There will be three seminars in the Oxford University Science, Medicine and Culture in the Nineteenth Century series this term. For details, click below:
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Helen Mort and Jason Taylor will be hosting an evening event of poetry and neuroscience at the Oxford University Museum of Natural History on 2nd December. Click below for details:
The studentship is one of four Collaborative Doctoral Awards (CDAs) offered this year by the SWW Consortium. Successful students will take up their awards in September 2018. Potential students should contact the academic supervisor listed below in the first instance, with a view to submitting their application as part of the open competition for a SWW DTP studentship, which opens on Monday 27th November 2017 and closes on Thursday 11th January 2018, 11.59pm GMT. Please note that the deadline for expressions of interest to the academic supervisor is 14th December 2017.
Thomas Hardy, Victorian Studies, Cultural Heritage and Museum Studies
Hardy, Dorset and the wider world
The project, a collaboration between Exeter, Southampton, Dorset County Museum (DCM) and Dorset History Centre (DHC), will explore Thomas Hardy’s involvement in the social, legal and political worlds of Dorset and examine ways in which Hardy draws on these experiences in his fiction, often to social ends. It will make a substantial contribution to Victorian Studies and to Cultural Heritage and Museum Studies, allowing the student to track with new precision, and in unprecedented detail, relations between the regional, national and international. The project would also enjoy support from Exeter’s new Digital Humanities Lab.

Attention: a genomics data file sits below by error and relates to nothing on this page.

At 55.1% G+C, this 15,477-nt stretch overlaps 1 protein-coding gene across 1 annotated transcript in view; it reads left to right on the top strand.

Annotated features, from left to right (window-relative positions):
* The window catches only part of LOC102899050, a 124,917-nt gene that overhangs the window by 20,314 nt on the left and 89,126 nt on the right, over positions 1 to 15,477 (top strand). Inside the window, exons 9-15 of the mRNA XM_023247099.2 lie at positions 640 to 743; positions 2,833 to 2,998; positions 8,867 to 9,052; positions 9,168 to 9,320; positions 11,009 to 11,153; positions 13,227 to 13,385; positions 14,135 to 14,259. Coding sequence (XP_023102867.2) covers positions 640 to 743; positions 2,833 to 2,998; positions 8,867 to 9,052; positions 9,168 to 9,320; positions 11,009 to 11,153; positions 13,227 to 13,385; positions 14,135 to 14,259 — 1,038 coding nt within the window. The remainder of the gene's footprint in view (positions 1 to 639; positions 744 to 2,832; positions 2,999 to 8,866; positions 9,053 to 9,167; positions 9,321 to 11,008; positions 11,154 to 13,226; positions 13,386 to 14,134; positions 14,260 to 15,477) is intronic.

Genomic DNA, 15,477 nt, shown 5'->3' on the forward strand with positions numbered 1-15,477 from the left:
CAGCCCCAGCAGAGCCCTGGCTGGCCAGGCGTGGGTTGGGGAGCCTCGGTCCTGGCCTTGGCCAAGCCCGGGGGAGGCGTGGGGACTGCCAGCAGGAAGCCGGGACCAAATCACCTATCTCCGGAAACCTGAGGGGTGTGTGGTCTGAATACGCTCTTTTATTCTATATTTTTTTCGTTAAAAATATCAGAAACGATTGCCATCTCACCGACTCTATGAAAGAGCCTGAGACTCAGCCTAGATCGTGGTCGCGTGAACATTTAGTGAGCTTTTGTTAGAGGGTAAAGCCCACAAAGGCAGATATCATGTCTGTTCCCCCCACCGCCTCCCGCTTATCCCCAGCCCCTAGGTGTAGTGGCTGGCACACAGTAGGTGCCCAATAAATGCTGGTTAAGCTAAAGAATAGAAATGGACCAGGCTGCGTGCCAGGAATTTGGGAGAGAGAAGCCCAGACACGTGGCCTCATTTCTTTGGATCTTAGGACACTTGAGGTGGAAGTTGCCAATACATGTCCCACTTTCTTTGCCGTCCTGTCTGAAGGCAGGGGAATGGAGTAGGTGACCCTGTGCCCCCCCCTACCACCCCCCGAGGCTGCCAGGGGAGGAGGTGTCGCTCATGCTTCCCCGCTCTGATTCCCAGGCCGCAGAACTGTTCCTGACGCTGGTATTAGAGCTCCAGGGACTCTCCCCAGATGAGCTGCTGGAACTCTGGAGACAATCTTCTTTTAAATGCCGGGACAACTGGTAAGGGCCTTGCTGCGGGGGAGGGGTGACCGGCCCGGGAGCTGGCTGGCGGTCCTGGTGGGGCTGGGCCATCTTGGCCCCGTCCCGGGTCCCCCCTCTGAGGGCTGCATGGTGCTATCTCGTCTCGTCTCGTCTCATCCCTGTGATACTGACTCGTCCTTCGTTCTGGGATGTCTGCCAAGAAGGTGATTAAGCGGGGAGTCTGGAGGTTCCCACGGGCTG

It will be a timely and important project for Dorset County Museum’s HLF-funded redevelopment as part of its vision for Tomorrow’s Museum for Dorset, and for DHC which is awaiting the outcome of an HLF bid ‘Securing the Past’ to extend and refurbish DHC as well as conduct a major programme of public engagement. The project will be central to Exeter’s Centre for Literature and Archives (CLA) and the Centre for Victorian Studies (CVS), and Southampton’s Centre for Nineteenth-Century Research(SCNR). There is also scope for involvement with Exeter’s Centre for Medical History and Wellcome Centre for Cultures and Environments of Health and Southampton’s Research Centre for Medical and Health Humanities. The student would have the opportunity to become involved with the REF2021 Impact Case Study 'Promoting the Preservation, Presentation and Public Understanding of the work of Thomas Hardy', which Richardson is leading, and to inform the work of the Hardy Country Steering Group whose members currently include Exeter, the National Trust, DCM, Dorset AONB, the Thomas Hardy Society and Bath Spa University. They would also have the opportunity to attend the annual BAVS conference (at Exeter in August 2018) and SCNR’s next international conference (September 2018), ‘Regionalism in the Long 19th Century’.